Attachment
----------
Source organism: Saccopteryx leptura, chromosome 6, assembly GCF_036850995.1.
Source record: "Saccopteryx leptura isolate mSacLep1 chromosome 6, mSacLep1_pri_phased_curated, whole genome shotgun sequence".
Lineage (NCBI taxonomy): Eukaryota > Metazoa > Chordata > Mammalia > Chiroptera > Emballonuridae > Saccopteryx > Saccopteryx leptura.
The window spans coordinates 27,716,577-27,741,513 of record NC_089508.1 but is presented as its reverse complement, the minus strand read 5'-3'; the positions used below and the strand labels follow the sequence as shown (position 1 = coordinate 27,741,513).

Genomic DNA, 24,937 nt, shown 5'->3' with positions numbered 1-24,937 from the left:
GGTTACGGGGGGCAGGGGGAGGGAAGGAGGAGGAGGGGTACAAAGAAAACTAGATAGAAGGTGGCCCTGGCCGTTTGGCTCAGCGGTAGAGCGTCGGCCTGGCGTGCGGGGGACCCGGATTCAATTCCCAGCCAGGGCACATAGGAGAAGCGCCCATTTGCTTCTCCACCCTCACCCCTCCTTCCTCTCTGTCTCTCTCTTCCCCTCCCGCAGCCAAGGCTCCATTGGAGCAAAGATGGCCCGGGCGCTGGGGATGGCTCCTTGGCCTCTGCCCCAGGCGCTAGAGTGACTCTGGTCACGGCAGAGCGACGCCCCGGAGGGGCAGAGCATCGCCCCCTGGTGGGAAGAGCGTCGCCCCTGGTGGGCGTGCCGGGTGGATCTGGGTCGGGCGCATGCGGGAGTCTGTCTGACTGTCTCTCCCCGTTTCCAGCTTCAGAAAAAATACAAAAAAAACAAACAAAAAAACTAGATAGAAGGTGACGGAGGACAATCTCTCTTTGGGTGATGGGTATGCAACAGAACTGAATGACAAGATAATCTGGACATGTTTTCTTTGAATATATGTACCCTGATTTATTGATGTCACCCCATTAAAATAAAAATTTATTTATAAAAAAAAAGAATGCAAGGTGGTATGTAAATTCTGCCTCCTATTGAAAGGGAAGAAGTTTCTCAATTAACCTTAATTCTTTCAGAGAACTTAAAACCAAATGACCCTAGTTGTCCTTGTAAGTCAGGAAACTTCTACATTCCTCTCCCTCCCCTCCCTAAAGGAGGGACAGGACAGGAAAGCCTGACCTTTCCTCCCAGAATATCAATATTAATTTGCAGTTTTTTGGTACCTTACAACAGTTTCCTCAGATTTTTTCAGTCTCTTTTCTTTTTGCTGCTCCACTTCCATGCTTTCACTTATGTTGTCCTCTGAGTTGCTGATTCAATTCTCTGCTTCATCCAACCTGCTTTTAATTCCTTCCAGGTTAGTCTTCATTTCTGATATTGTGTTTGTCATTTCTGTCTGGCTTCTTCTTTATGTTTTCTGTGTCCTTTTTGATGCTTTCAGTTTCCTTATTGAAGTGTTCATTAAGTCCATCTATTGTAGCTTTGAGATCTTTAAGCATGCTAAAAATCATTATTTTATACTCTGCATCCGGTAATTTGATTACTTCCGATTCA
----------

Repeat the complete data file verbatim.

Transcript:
Source organism: Saccopteryx leptura, chromosome 6, assembly GCF_036850995.1.
Source record: "Saccopteryx leptura isolate mSacLep1 chromosome 6, mSacLep1_pri_phased_curated, whole genome shotgun sequence".
Lineage (NCBI taxonomy): Eukaryota > Metazoa > Chordata > Mammalia > Chiroptera > Emballonuridae > Saccopteryx > Saccopteryx leptura.
The window spans coordinates 27,716,577-27,741,513 of record NC_089508.1 but is presented as its reverse complement, the minus strand read 5'-3'; the positions used below and the strand labels follow the sequence as shown (position 1 = coordinate 27,741,513).

Genomic DNA, 24,937 nt, shown 5'->3' with positions numbered 1-24,937 from the left:
GGTTACGGGGGGCAGGGGGAGGGAAGGAGGAGGAGGGGTACAAAGAAAACTAGATAGAAGGTGGCCCTGGCCGTTTGGCTCAGCGGTAGAGCGTCGGCCTGGCGTGCGGGGGACCCGGATTCAATTCCCAGCCAGGGCACATAGGAGAAGCGCCCATTTGCTTCTCCACCCTCACCCCTCCTTCCTCTCTGTCTCTCTCTTCCCCTCCCGCAGCCAAGGCTCCATTGGAGCAAAGATGGCCCGGGCGCTGGGGATGGCTCCTTGGCCTCTGCCCCAGGCGCTAGAGTGACTCTGGTCACGGCAGAGCGACGCCCCGGAGGGGCAGAGCATCGCCCCCTGGTGGGAAGAGCGTCGCCCCTGGTGGGCGTGCCGGGTGGATCTGGGTCGGGCGCATGCGGGAGTCTGTCTGACTGTCTCTCCCCGTTTCCAGCTTCAGAAAAAATACAAAAAAAACAAACAAAAAAACTAGATAGAAGGTGACGGAGGACAATCTCTCTTTGGGTGATGGGTATGCAACAGAACTGAATGACAAGATAATCTGGACATGTTTTCTTTGAATATATGTACCCTGATTTATTGATGTCACCCCATTAAAATAAAAATTTATTTATAAAAAAAAAGAATGCAAGGTGGTATGTAAATTCTGCCTCCTATTGAAAGGGAAGAAGTTTCTCAATTAACCTTAATTCTTTCAGAGAACTTAAAACCAAATGACCCTAGTTGTCCTTGTAAGTCAGGAAACTTCTACATTCCTCTCCCTCCCCTCCCTAAAGGAGGGACAGGACAGGAAAGCCTGACCTTTCCTCCCAGAATATCAATATTAATTTGCAGTTTTTTGGTACCTTACAACAGTTTCCTCAGATTTTTTCAGTCTCTTTTCTTTTTGCTGCTCCACTTCCATGCTTTCACTTATGTTGTCCTCTGAGTTGCTGATTCAATTCTCTGCTTCATCCAACCTGCTTTTAATTCCTTCCAGGTTAGTCTTCATTTCTGATATTGTGTTTGTCATTTCTGTCTGGCTTCTTCTTTATGTTTTCTGTGTCCTTTTTGATGCTTTCAGTTTCCTTATTGAAGTGTTCATTAAGTCCATCTATTGTAGCTTTGAGATCTTTAAGCATGCTAAAAATCATTATTTTATACTCTGCATCCGGTAATTTGATTACTTCCGATTCA